Dec 1, 2014
Remembering winters of years gone by I often find myself embracing sweet memories.
Countless winters have passed by since then, each one with its own pure white, driven snow. I sometimes realize that it’s as if I’m a child again trudging through the snow to the tiny post office where I’d wait each morning for the school bus to take me to my grade school in St. Peter. I’d force my legs to push through the four blocks of snow covered alley-ways in Kasota; snow that was up to my knees every year before it would stop falling.
Arriving at John Ireland School, I’d climb down those tall school bus steps and my heart would beat fast with the wild anticipation of that 3 o’clock bell; the bell that meant we could go home and play for hours in the snow! Sometimes Mama would drive us to the St. Peter golf course where we’d slide down an enormous hill; the highlight of winter every year.
Many times though, I’d be invited to stay in-town after school and go to one of my friend’s house. Her parents owned Starken’s Grocery Store a few blocks from school. We’d open the front door to see a large display of candy bars and penny-candy. The floors looked so different back in the 1950s. Old, unfinished, worn wooden boards; dusty, boards that creaked as I’d walk across them.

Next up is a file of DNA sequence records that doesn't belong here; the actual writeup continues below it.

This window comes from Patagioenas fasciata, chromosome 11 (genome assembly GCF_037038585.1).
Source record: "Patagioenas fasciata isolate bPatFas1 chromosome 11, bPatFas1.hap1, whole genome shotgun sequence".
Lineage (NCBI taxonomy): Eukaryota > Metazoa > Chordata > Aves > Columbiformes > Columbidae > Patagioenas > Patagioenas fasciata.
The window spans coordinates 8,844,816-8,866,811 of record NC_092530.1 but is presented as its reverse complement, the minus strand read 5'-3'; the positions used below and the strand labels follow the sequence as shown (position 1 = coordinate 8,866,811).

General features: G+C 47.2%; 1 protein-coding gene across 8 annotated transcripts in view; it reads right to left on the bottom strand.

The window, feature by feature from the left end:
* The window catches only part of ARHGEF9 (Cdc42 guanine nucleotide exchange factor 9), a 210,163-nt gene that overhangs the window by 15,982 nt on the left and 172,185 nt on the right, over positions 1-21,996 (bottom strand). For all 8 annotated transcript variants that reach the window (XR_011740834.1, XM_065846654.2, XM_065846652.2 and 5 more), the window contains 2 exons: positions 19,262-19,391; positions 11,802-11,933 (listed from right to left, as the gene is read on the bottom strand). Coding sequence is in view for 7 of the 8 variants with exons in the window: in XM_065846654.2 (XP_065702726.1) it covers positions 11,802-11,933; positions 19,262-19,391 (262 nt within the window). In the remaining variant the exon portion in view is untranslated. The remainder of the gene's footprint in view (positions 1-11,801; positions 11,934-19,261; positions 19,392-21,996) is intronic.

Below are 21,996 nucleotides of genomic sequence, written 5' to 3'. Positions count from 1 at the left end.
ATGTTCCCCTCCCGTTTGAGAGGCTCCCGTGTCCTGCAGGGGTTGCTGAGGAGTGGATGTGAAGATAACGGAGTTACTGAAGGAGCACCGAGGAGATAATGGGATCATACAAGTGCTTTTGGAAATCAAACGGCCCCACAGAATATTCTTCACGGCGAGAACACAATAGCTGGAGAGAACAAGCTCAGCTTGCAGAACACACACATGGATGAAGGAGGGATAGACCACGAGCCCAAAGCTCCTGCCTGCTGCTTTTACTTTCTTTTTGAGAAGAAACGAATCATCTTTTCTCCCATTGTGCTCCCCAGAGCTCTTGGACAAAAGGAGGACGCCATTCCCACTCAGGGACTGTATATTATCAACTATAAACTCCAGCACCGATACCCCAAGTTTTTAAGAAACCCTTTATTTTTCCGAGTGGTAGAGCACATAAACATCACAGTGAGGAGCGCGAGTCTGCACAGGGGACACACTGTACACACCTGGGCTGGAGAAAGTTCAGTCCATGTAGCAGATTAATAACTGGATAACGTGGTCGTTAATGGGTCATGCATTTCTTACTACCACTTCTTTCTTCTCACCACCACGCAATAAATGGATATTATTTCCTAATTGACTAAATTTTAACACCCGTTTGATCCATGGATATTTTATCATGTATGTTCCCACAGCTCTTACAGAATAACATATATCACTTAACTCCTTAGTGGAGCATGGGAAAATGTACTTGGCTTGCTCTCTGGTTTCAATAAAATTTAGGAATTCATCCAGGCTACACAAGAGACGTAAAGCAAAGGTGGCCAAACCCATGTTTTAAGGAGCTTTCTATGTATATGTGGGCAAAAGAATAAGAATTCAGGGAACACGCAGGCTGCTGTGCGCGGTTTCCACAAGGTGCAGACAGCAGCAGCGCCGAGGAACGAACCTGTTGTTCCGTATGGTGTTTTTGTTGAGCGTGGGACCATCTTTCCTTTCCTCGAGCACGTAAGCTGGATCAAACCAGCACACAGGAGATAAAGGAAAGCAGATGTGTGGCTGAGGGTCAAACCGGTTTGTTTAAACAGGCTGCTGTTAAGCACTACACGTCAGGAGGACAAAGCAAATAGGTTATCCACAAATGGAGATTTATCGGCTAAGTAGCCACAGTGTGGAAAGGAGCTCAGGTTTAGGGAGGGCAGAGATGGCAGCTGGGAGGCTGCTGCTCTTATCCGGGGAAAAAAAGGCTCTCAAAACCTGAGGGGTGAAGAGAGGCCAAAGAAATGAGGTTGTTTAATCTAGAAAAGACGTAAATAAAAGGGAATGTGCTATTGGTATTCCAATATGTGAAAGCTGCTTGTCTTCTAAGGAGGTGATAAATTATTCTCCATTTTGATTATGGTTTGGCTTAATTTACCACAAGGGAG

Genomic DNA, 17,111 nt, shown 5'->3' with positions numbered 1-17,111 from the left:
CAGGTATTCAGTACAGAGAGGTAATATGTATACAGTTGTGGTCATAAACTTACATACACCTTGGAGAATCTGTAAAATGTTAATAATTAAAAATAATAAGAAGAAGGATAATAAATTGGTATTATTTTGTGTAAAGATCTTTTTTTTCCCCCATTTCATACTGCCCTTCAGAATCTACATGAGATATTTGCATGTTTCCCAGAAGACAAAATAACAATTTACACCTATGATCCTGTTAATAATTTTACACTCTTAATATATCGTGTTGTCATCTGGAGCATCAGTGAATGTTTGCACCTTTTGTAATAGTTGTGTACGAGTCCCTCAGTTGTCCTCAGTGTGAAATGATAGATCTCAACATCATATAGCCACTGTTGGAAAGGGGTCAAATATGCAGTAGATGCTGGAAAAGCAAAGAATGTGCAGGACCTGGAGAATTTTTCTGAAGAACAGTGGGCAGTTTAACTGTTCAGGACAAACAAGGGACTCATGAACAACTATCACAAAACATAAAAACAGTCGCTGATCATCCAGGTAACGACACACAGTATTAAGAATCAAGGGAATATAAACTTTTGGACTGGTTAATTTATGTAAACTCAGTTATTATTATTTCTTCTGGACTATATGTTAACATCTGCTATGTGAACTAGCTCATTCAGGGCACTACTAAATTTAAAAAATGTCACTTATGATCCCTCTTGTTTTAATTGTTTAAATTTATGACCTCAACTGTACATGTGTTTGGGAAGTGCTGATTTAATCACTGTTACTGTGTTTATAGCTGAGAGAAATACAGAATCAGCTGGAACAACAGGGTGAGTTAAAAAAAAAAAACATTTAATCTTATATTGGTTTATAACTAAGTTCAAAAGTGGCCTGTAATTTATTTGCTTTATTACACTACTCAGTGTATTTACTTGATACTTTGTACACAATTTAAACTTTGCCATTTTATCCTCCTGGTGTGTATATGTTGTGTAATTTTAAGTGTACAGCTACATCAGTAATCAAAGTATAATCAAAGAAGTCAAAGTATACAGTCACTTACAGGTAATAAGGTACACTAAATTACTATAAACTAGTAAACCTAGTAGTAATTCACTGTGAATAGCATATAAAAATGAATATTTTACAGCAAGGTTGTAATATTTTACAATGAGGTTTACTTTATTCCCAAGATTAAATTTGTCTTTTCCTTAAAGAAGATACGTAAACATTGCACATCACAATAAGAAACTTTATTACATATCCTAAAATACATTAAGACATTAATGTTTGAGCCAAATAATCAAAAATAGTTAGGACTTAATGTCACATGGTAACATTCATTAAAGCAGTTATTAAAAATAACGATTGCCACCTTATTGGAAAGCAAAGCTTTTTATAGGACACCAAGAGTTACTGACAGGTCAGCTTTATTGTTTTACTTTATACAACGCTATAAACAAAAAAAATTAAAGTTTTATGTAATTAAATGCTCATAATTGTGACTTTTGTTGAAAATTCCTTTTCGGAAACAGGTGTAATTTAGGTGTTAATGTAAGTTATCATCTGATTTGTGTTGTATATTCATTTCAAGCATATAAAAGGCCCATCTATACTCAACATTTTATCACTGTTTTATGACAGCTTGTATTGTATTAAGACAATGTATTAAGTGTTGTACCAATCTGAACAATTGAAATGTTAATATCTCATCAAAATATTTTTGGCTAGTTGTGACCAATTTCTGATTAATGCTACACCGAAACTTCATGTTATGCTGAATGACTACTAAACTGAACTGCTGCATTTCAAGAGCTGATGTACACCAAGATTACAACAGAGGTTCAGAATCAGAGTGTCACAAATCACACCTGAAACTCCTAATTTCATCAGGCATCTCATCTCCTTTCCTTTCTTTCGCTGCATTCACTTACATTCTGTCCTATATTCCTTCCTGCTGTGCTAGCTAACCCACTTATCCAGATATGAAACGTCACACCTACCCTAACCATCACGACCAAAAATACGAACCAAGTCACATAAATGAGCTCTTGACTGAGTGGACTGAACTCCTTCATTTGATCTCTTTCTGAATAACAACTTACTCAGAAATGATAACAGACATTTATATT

Then, there were the old wooden floors in my grade school, but boards that were so well polished that one could almost see one’s face in them! I chuckle to myself at how silly things like floors, and deep snow could have made such a lasting impression on me. For several years in fact, I wondered why the winter snow falls were never as deep anymore. Finally, it dawned on me that it wasn’t the snow that had been so much deeper then, but how much shorter I’d been as a young child!
Grade school was scary for me at first. On the first day of school though, a little girl rushed over to me and began talking to me. Soon I had lots of little friends who replaced my fear with gladness.
One of my favorite times in winter were when three of us from the third and fourth grades would go Christmas caroling. Mama would drive us into town after supper, and pick us up by the Ben Franklin store as it closed. Residents would “ooh and awe,” then give us a small donation. At Ben Franklin we’d buy Christmas gifts for our mothers with the money we’d earned. I can still feel the exhiliration at being outdoors after dark all by ourselves!
I returned to that old school decades later. It looked just the same inside and out! My mind flooded with memories as my heart filled with feelings of nostalgia. I was so glad that I’d made that visit back-in-time. I’ve missed that little town of St. Peter, all these years, and I know I always will.
Jeanie Fredlund is a former resident of Kasota and St. Peter. She is also an author. Learn more at http://www.JeanieCookeFredlund.com.
Suzy Rook: Regional Managing Editor of The Le Center Leader, Le Sueur News-Herald, St. Peter Herald and Waseca County News.